It’s a common response for people, when they hear the words, ‘Play Therapy’, to imagine the children having fun. This is not the case.
The distinction between Play Therapy and playing is this: Play Therapy has a therapeutic goal, whereas playing doesn’t. Children play with their friends or by themselves for the sole purpose of having fun and letting off steam. When a child is referred for Play Therapy, a therapeutic goal is established. This can range from improving self-esteem, learning to cope with anger issues, and developing self-confidence. In order to achieve their goal, children in Play Therapy go on an emotional journey.
This journey has its ups and downs, and over the course of the 12 weeks of Play Therapy (the minimum period), they will dip in and out of their own emotional process. Research has shown that only 8% of children talk about their problems, mostly they express their feelings through the play.
When a child enters the Play Therapy room for the first time, they can choose to play with any of the toys: puppets, sand tray, musical instruments, dressing up clothes, paints, crayons, clay. In non-directive play, the therapist respects the child’s choice, and plays along with them, to build up rapport, trust, and attachment. Once a strong attachment has been formed, the therapeutic work is well under way.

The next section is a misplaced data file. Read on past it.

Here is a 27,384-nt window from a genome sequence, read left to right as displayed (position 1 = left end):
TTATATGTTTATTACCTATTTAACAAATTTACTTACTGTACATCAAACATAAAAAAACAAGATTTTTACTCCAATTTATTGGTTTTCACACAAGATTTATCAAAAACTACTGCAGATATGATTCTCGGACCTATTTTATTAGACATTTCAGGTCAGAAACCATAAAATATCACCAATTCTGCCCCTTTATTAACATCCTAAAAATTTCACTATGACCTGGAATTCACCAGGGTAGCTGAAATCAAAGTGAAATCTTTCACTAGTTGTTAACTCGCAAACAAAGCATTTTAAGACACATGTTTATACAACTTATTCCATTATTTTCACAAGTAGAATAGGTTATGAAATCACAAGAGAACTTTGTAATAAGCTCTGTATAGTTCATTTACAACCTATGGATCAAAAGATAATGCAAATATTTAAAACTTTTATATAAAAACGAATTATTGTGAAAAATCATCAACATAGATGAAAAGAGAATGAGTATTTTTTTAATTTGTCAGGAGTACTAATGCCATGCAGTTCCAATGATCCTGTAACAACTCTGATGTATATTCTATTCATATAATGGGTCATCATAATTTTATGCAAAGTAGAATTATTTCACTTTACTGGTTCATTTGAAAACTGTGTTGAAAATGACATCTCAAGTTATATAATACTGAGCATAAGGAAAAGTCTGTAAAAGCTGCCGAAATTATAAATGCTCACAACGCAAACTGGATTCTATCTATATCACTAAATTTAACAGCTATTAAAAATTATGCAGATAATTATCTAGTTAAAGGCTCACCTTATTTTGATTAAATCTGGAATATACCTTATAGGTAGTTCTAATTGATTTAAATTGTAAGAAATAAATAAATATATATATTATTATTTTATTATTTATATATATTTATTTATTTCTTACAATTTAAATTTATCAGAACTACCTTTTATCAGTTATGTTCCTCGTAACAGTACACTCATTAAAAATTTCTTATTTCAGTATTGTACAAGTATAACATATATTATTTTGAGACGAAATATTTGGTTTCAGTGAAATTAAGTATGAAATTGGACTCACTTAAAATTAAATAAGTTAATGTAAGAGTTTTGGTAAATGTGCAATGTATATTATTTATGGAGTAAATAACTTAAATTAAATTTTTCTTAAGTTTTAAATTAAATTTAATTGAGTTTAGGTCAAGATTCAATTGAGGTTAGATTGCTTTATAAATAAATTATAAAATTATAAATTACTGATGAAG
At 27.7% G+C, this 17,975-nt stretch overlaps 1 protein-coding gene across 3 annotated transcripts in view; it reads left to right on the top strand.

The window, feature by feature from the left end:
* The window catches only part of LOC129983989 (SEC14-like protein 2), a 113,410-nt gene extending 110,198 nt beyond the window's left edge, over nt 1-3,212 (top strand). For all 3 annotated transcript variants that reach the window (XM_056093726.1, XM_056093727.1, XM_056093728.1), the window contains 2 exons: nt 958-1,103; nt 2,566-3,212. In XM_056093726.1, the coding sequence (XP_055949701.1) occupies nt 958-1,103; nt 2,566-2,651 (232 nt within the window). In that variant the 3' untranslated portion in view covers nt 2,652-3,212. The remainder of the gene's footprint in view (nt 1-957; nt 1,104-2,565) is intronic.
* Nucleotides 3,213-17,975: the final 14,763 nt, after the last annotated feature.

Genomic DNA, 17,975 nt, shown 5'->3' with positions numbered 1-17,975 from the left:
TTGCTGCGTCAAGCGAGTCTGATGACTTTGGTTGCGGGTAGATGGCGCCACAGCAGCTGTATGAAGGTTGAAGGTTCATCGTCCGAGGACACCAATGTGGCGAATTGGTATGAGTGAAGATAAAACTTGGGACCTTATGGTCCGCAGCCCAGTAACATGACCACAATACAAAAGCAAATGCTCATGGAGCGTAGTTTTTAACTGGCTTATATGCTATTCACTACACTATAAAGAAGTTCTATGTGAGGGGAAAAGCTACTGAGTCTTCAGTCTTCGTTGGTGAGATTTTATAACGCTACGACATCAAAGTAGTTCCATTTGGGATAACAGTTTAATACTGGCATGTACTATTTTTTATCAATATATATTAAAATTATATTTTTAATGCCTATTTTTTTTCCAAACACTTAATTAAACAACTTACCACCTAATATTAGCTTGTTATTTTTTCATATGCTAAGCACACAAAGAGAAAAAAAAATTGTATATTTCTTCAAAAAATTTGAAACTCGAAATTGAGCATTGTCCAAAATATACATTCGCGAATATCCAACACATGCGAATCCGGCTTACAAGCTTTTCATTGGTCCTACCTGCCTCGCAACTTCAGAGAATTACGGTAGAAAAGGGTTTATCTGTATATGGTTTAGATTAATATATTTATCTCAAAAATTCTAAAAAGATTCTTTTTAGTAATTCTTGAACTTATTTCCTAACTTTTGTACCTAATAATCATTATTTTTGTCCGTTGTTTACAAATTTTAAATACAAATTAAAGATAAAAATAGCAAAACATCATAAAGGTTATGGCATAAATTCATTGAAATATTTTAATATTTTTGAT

I have seen children change over the course of 12 weeks from being silent and scared to being expressively engaged; from showing no facial emotions to smiling with good eye contact. The irony is that by the end of the 12 weeks, the child may be able to enjoy life more because they have been able to express their feelings in a non-threatening, non-judgmental environment.